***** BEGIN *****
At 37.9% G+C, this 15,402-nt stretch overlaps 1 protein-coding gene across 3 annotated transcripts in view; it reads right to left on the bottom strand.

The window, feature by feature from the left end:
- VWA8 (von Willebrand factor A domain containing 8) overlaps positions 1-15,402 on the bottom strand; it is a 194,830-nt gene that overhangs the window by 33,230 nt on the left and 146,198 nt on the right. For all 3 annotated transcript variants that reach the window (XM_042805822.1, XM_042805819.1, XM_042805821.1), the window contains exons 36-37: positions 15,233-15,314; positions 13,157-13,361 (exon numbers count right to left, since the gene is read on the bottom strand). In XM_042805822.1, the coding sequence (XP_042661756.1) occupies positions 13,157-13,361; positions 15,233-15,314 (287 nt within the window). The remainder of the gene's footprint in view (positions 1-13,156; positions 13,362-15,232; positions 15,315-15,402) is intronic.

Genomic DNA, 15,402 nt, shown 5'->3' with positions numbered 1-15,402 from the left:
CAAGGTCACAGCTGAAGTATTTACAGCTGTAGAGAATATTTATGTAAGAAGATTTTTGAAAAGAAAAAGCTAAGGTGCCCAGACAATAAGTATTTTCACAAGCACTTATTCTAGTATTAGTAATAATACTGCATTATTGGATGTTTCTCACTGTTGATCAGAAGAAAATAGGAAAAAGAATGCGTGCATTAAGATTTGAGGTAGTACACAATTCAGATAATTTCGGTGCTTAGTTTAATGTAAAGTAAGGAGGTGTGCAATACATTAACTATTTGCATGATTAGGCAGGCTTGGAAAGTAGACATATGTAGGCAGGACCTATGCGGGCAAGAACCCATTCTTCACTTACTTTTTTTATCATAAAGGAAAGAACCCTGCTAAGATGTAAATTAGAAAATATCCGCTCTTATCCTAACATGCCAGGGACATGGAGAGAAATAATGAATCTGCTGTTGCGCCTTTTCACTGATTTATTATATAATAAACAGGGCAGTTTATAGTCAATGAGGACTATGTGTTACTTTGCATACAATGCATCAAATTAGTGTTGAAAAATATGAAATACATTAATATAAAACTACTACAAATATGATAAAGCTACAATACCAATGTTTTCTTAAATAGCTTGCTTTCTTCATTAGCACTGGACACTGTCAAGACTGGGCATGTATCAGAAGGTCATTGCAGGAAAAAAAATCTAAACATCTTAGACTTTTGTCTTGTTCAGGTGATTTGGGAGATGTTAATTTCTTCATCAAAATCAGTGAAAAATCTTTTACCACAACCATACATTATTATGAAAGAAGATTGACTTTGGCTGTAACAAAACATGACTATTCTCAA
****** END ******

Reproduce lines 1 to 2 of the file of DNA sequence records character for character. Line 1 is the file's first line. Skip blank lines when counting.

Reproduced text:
At 37.9% G+C, this 15,402-nt stretch overlaps 1 protein-coding gene across 3 annotated transcripts in view; it reads right to left on the bottom strand.

The window, feature by feature from the left end: